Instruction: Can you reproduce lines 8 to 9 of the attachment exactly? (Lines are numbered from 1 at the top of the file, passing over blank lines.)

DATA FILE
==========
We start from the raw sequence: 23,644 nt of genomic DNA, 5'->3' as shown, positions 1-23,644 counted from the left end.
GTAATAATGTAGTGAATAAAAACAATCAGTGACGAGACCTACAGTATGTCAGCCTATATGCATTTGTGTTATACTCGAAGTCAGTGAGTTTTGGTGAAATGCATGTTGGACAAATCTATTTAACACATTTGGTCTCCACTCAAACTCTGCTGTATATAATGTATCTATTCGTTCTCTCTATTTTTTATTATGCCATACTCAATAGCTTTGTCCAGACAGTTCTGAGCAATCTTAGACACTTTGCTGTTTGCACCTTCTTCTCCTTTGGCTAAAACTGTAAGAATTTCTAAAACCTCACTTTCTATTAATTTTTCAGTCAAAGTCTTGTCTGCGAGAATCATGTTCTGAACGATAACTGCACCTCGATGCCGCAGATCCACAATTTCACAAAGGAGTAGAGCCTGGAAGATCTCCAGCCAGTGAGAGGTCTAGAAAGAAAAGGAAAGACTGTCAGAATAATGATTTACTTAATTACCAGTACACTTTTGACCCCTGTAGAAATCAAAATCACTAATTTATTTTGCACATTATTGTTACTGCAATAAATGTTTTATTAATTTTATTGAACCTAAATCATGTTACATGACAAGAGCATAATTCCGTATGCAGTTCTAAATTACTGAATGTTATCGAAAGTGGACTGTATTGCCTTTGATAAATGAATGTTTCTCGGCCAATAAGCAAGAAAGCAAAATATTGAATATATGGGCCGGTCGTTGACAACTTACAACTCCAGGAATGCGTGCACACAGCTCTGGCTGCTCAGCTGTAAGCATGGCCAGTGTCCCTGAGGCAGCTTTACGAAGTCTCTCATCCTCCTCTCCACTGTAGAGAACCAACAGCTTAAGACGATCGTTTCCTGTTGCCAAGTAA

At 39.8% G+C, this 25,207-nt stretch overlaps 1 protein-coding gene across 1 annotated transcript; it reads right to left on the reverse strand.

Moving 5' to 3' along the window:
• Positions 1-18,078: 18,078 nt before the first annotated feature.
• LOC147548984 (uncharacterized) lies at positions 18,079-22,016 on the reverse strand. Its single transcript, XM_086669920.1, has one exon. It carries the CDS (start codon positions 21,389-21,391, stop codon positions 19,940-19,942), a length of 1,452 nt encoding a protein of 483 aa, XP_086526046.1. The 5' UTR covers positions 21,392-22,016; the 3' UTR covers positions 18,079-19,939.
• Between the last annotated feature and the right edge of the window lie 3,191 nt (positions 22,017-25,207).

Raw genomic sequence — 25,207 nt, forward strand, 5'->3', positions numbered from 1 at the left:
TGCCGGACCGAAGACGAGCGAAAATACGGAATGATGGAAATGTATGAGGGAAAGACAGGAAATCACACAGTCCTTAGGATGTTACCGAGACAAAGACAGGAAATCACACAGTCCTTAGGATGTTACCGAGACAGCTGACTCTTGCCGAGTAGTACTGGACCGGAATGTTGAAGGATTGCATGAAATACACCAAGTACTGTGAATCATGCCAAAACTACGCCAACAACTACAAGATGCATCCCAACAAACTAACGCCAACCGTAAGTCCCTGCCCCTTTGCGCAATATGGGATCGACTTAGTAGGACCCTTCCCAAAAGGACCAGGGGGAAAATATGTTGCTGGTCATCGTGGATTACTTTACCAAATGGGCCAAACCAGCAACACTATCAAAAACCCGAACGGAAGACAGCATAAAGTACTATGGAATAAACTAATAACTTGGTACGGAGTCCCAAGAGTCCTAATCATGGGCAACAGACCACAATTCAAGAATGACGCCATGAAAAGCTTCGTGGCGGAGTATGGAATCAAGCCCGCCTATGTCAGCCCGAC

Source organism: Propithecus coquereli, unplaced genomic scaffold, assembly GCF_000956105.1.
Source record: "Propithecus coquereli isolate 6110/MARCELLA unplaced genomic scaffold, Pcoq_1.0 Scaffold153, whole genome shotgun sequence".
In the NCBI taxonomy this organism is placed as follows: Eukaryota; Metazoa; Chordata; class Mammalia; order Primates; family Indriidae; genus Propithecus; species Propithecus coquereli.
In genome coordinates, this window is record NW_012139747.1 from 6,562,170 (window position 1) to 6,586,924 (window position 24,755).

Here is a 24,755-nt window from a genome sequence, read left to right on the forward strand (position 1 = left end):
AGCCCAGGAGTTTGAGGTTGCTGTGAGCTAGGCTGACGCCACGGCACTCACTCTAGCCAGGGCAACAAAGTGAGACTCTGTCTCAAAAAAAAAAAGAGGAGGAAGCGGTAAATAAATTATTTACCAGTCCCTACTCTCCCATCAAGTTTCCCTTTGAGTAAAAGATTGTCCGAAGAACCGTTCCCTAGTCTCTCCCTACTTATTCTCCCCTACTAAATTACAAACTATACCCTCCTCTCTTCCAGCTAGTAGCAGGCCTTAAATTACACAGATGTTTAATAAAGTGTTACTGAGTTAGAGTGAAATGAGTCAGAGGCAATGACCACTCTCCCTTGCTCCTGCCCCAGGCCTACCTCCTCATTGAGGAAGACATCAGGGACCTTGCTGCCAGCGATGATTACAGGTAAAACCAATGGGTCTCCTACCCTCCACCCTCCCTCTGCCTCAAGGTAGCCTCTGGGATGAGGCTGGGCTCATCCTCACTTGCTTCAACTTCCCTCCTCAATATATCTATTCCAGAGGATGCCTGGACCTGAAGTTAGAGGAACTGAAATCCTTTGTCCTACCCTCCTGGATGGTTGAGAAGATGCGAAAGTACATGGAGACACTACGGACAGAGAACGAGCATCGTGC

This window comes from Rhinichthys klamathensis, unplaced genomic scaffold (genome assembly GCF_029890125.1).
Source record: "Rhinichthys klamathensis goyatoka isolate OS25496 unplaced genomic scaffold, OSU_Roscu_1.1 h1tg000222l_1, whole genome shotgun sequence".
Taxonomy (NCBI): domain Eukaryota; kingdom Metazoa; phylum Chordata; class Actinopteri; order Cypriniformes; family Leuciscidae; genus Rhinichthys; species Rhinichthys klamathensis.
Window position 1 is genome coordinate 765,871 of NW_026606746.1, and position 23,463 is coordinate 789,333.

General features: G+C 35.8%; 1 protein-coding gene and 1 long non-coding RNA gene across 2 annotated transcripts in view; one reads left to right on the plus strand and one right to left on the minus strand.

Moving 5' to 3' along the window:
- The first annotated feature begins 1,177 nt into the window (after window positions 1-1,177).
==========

Raw genomic sequence — 25,207 nt, forward strand, 5'->3', positions numbered from 1 at the left:
TGCCGGACCGAAGACGAGCGAAAATACGGAATGATGGAAATGTATGAGGGAAAGACAGGAAATCACACAGTCCTTAGGATGTTACCGAGACAAAGACAGGAAATCACACAGTCCTTAGGATGTTACCGAGACAGCTGACTCTTGCCGAGTAGTACTGGACCGGAATGTTGAAGGATTGCATGAAATACACCAAGTACTGTGAATCATGCCAAAACTACGCCAACAACTACAAGATGCATCCCAACAAACTAACGCCAACCGTAAGTCCCTGCCCCTTTGCGCAATATGGGATCGACTTAGTAGGACCCTTCCCAAAAGGACCAGGGGGAAAATATGTTGCTGGTCATCGTGGATTACTTTACCAAATGGGCCAAACCAGCAACACTATCAAAAACCCGAACGGAAGACAGCATAAAGTACTATGGAATAAACTAATAACTTGGTACGGAGTCCCAAGAGTCCTAATCATGGGCAACAGACCACAATTCAAGAATGACGCCATGAAAAGCTTCGTGGCGGAGTATGGAATCAAGCCCGCCTATGTCAGCCCGAC